Eucalyptus planting, quarrying, fruit auctions and more...

Eucalyptus planting, quarrying, fruit auctions and more...

A straying leopard was beaten to death by villagers in Hassan district on May 18, 2011. Around the same time, another stray was killed on the Bangalore-Mysore expressway.

Just two weeks ago, a speeding vehicle knocked down yet another big cat near Kunigal, on the outskirts of Bangalore.

It is not just leopards, but also elephants, sloth bear and black bucks are straying into human habitat in different regions of Karnataka, for reasons as varied as the species.

Leopards, considered primary species (in places where larger carnivores are not documented) and secondary species (where tigers and dholes are recorded) by the experts, are territorial in nature as they dwell on the outskirts of human habitats (preying on cattle and dogs). While experts are pondering over the increasing deaths of these feline, due to human-animal conflict, statistics with the State Forest Department show that between May and September 2011, as many as 16 leopards died and the worrying fact is that ten of them were females. Several questions are being raised on the death of these spotted cats such as why are they dying in more numbers in the recent days, is there a solution at hand, etc. Wildlife experts mostly cite loss of habitat and change in cropping pattern as primary reasons for the deaths of wildlife, including leopards.

Dr Vidya Athreya, a wildlife biologist in Pune who is working on man-leopard conflict across the country, says leopards being shy creatures, tend to avoid human beings though they are active near human habitats. Believed to have attacked human beings (especially children), in extremely rare cases, the animal has become a victim of bad management by the forest department.

“What we have observed in Maharashtra is that the Forest Department, under pressure, traps the animals and releases them in a nearby forest. This only worsens the problem because of the leopard’s biology. They are highly territorial animals and adults will not leave their homes. If such an animal is trapped and settled even 400 km away, it tries to go back home,” she said.

Pointing out that there needs to be a study on leopard attacks and handling in the State of Karnataka, she said, “In most of the incidents, especially in and around Mysore, the animal is captured and released into the wilderness, from where they try to return. If you observe, the conflict area is either close to the forest where the animal is released or where it is captured, “said Vidya.

The capture and release of leopard should be avoided and the department should follow the guidelines issued by the Union Ministry of Environment and Forests to prevent conflict which usually results in death of animal.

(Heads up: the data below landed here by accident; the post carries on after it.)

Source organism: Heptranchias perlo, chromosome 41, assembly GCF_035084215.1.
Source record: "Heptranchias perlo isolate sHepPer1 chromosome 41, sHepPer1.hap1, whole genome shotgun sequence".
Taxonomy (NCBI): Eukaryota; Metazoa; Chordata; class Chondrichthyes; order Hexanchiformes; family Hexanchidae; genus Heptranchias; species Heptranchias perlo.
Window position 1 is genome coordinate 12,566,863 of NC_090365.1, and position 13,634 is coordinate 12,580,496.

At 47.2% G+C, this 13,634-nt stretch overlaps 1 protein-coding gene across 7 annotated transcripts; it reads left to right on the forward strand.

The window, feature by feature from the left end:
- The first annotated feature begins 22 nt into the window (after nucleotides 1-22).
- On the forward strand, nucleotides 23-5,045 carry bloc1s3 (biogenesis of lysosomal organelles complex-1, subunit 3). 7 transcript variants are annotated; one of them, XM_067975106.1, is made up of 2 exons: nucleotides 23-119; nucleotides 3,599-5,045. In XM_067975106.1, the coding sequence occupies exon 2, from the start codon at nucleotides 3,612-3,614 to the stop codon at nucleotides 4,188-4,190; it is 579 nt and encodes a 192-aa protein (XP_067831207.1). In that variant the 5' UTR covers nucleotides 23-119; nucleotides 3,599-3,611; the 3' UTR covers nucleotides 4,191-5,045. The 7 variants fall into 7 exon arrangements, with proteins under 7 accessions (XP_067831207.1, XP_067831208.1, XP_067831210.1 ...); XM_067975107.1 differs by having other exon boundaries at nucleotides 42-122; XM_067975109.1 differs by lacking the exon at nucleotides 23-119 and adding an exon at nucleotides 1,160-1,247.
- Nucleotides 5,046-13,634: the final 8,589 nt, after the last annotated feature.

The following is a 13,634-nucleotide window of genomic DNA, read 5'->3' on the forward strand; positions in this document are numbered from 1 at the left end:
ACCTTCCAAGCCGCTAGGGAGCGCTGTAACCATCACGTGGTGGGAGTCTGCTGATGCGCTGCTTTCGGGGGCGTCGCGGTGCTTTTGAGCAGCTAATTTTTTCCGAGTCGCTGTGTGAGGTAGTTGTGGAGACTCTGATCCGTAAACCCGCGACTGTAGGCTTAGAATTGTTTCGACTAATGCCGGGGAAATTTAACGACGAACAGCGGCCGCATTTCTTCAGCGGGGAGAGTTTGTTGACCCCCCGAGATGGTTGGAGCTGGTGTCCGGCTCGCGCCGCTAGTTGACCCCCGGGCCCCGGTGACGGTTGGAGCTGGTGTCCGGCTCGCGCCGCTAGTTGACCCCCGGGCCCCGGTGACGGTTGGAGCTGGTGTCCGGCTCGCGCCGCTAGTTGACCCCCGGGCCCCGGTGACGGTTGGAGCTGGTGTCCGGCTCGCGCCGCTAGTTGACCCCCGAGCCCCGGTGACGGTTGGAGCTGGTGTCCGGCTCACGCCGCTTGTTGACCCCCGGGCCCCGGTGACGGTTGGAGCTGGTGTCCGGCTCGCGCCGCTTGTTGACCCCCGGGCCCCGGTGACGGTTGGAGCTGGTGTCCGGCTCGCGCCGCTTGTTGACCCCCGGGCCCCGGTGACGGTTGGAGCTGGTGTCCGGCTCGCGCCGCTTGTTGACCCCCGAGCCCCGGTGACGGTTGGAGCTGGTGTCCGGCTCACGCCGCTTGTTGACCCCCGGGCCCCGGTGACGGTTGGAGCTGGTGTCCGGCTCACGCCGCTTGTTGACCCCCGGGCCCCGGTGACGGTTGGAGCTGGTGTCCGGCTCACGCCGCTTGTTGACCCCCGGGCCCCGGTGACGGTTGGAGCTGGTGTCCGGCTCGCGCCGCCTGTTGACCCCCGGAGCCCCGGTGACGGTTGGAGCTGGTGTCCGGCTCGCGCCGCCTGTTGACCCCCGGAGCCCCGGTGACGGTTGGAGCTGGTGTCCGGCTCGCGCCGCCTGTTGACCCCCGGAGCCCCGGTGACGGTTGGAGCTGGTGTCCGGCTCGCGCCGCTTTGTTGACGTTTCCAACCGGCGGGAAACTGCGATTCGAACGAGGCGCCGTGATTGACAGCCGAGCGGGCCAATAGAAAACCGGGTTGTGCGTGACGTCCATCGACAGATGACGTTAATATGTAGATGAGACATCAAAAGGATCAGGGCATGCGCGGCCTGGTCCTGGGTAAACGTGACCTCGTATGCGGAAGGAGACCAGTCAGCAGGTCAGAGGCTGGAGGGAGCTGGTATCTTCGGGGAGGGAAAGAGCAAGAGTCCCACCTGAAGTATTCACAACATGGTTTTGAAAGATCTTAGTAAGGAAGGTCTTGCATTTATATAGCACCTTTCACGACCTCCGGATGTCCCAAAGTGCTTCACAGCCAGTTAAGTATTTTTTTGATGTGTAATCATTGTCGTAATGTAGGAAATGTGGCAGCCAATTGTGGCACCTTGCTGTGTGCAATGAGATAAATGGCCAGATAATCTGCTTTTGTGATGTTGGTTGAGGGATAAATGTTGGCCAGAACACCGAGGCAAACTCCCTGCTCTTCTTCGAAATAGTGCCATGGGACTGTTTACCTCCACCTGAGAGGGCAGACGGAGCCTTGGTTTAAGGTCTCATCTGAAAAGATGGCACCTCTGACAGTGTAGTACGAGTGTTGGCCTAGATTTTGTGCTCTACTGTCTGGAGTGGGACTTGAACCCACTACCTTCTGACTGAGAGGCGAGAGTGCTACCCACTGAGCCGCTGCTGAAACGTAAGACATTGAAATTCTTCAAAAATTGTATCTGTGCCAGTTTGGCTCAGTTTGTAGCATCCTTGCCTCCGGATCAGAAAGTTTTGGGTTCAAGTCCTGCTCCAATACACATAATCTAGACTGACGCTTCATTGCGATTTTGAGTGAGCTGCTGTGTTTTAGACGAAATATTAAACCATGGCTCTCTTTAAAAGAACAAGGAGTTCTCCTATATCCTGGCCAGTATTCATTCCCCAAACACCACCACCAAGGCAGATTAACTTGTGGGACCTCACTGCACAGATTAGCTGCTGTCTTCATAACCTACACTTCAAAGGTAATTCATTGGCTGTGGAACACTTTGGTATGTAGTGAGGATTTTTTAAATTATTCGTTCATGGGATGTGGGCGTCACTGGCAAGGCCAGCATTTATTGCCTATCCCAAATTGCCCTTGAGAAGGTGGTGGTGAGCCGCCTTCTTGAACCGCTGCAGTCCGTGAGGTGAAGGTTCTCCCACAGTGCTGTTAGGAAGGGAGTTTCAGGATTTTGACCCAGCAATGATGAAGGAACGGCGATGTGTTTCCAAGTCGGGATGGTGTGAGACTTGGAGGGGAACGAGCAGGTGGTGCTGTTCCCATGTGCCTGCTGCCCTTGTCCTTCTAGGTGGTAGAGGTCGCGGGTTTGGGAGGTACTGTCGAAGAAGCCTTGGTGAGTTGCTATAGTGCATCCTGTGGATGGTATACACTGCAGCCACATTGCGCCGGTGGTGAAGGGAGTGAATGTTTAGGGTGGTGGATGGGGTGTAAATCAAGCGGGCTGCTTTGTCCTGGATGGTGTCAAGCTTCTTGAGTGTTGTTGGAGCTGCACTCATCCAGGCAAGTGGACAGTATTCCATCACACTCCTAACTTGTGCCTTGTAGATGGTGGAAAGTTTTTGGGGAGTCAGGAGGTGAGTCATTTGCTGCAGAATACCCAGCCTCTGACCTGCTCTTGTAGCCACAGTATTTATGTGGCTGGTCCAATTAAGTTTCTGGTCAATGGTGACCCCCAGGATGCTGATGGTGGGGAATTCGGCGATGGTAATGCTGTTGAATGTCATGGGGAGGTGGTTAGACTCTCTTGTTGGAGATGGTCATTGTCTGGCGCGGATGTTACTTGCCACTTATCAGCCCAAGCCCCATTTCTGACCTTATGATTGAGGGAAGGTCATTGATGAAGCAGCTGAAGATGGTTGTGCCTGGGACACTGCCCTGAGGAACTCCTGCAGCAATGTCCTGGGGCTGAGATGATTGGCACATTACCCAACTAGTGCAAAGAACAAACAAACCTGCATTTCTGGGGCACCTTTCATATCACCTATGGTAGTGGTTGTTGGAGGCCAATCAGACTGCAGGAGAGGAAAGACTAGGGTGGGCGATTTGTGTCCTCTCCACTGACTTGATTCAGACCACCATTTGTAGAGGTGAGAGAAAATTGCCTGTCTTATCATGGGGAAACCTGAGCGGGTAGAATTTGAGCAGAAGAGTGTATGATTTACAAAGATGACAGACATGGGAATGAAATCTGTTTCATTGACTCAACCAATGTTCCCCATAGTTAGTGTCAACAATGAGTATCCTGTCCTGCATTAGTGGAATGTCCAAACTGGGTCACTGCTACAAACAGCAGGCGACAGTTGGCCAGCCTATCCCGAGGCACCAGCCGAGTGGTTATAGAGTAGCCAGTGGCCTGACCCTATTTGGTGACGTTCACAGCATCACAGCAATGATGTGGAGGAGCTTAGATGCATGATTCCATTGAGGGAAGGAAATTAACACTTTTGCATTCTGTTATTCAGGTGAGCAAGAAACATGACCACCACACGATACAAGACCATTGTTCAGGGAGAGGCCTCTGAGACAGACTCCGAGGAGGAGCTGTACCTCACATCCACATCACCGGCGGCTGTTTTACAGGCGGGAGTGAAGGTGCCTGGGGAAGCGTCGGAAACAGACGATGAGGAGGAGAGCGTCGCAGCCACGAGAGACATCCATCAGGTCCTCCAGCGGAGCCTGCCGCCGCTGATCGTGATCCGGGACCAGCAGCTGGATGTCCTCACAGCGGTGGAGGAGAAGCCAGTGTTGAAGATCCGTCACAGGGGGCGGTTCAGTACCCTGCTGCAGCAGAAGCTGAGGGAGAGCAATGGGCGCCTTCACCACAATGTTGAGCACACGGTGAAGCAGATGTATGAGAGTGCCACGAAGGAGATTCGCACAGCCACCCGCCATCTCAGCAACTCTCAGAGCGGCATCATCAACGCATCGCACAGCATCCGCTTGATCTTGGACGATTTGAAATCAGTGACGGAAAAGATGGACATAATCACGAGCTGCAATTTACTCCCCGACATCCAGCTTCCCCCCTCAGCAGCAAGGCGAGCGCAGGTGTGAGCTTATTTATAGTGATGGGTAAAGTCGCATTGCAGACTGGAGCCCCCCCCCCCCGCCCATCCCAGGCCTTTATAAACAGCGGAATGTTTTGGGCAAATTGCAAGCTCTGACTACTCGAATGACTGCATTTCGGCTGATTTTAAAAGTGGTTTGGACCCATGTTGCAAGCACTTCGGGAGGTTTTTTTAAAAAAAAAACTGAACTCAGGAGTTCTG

Moreove, conflict is not just restricted to leopards as it has become specific to region and the availability of animal species in that region. If places like Kodagu, Bannerghatta, Hassan, Kollegal and Bandipur are witnessing man-elephant conflict, leopard-human conflict is spread across the state. The sloth bear-human conflict is visible in places like Bellary (in and around Daroji), Gudikote (in Kudligi taluk in Bellary), Hiriyur, Chitradurga, Kadur, Madhugiri and Sira due to different reasons.

According to a study by K S Abdul Samad, Wildlife expert and a lecturer in Hospet, in places like Hiriyur and Hosadurga in Chitradurga district and at Kadur in Chikmagalur district, where the bear population is in good number, the conflict is due to fragmentation of habitat. Habitat of bears have been converted into either stone quarries or agriculture fields here, while bears in Gudikote, which will soon be a second bear sanctuary in the State, face a food crunch as custard apple, jujube (bore hannu in Kannada) and some other fruits, besides honey is auctioned every year by the department, which is leading to increasing conflict. “Nearly 20 truckloads of custard apple leave the area reserved for sloth bear conservation,” said Samad.

Region-specific conflict

Straying black bucks are also a matter of concern as these grassland animals which have been displaced due to loss of their habitat are victims of poaching in places like Siruguppa, Gulbarga, Madhugiri, Sira, Ranebennur, Haveri and other places. According to Ameen Ahmed, member, Wildlife Awareness and Nature Club, who worked on black buck conservation in Maidenhalli near Tumkur, reveals that many black bucks are being poached, they go unreported. With grasslands making way for development, these antelopes are fast going the dinosaur way. “They are found feasting on agricultural crops, “ he said. The forest department’s greening programme (by cultivating eucalyptus) could well be the final nail in the coffin for these animals.

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